Sellafield clean-up set to take 112 years

Thursday, July 10, 2008

It has been revealed that it will take more than 100 years before the toxic nuclear site in Sellafield is safe.

A report from Westminster's Public Accounts Committee says the UK's largest atomic power station will not be completely clean until 2120.

The South Down SDLP MP, Eddie McGrady, described the nuclear waste as a time bomb waiting to happen. 'They are not only producing but importing the dirty stuff from the rest of the world, it is incredible,' he said.

The report warned that the cost of decommissioning all nuclear plants was likely to rise because successive governments and the nuclear industry found it easy to push costs on to future taxpayers.

Reprocessing of spent nuclear fuel is expected to end by 2020 but it will take years for radioactivity levels inside unused reactors to fall to safe limits. The buildings will have to be demolished and the site readied for possible redevelopment.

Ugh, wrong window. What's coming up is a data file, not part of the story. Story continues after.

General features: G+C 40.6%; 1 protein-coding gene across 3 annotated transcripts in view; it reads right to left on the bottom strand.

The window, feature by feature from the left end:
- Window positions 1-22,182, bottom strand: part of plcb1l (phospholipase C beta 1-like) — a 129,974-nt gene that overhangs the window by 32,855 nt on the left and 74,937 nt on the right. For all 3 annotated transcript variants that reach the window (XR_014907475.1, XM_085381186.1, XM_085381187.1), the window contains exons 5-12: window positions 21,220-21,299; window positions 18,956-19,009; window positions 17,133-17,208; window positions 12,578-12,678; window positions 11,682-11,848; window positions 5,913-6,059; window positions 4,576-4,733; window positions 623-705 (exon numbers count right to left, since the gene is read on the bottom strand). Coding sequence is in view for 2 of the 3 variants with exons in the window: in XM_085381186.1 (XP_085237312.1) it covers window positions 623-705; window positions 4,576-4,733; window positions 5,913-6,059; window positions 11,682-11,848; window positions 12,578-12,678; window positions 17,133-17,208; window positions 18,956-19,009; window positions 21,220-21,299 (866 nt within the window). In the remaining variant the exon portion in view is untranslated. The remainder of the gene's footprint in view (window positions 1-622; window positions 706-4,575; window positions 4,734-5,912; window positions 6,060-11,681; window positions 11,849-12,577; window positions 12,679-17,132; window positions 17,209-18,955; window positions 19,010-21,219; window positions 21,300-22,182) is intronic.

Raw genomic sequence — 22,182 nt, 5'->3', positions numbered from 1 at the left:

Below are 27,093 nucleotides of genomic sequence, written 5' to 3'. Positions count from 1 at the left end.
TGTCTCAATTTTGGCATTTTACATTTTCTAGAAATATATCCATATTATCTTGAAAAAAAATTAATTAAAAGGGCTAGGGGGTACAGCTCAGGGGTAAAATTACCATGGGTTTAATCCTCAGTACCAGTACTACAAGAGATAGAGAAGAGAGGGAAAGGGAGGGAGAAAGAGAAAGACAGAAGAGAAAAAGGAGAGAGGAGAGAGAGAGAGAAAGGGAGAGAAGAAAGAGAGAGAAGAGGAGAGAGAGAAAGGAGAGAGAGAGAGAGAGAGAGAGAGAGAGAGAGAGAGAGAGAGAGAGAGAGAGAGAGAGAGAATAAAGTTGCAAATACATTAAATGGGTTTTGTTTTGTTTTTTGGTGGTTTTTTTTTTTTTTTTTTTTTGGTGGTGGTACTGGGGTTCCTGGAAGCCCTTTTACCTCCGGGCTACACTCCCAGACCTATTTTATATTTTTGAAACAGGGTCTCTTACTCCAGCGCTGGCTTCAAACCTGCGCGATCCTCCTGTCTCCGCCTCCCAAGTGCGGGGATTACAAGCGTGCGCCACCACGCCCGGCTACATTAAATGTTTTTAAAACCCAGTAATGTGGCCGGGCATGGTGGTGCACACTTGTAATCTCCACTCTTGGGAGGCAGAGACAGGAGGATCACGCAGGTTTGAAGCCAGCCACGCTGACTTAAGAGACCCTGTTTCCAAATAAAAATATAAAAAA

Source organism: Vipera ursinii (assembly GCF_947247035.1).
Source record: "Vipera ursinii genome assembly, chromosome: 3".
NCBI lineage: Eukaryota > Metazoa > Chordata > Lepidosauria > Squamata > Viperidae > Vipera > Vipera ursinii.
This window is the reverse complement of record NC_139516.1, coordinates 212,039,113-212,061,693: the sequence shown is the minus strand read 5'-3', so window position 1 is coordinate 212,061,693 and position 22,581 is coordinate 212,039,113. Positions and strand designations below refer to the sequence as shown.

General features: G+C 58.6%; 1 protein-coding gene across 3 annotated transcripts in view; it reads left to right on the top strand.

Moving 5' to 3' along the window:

Martin Forwood, campaign organiser at lobby group Cumbrians Opposed to a Radioactive Environment, said he accepted there would be a lengthy delay.

'I suspect that they will decommission power stations much quicker than under the original plan,' he said. 'The French or the Japanese think they can do it in 40-50 years.'

A spokesman for the British Nuclear Fuels subsidiary Sellafield Ltd admitted the clean-up operation would take decades.

'Sellafield isn't a place that can just be closed down. It is about the removal of plant and equipment from the building, it is about decontaminating and knocking them down - that takes decades.

'A lot of work has been done but with a site as complex as Sellafield that will take a long time to do carefully and safely, which is the priority and can't be compromised on.'

He said it would cost £73bn to decommission over the next 112 years. The PAC report said estimates of decommissioning costs across the UK had risen by 41%.

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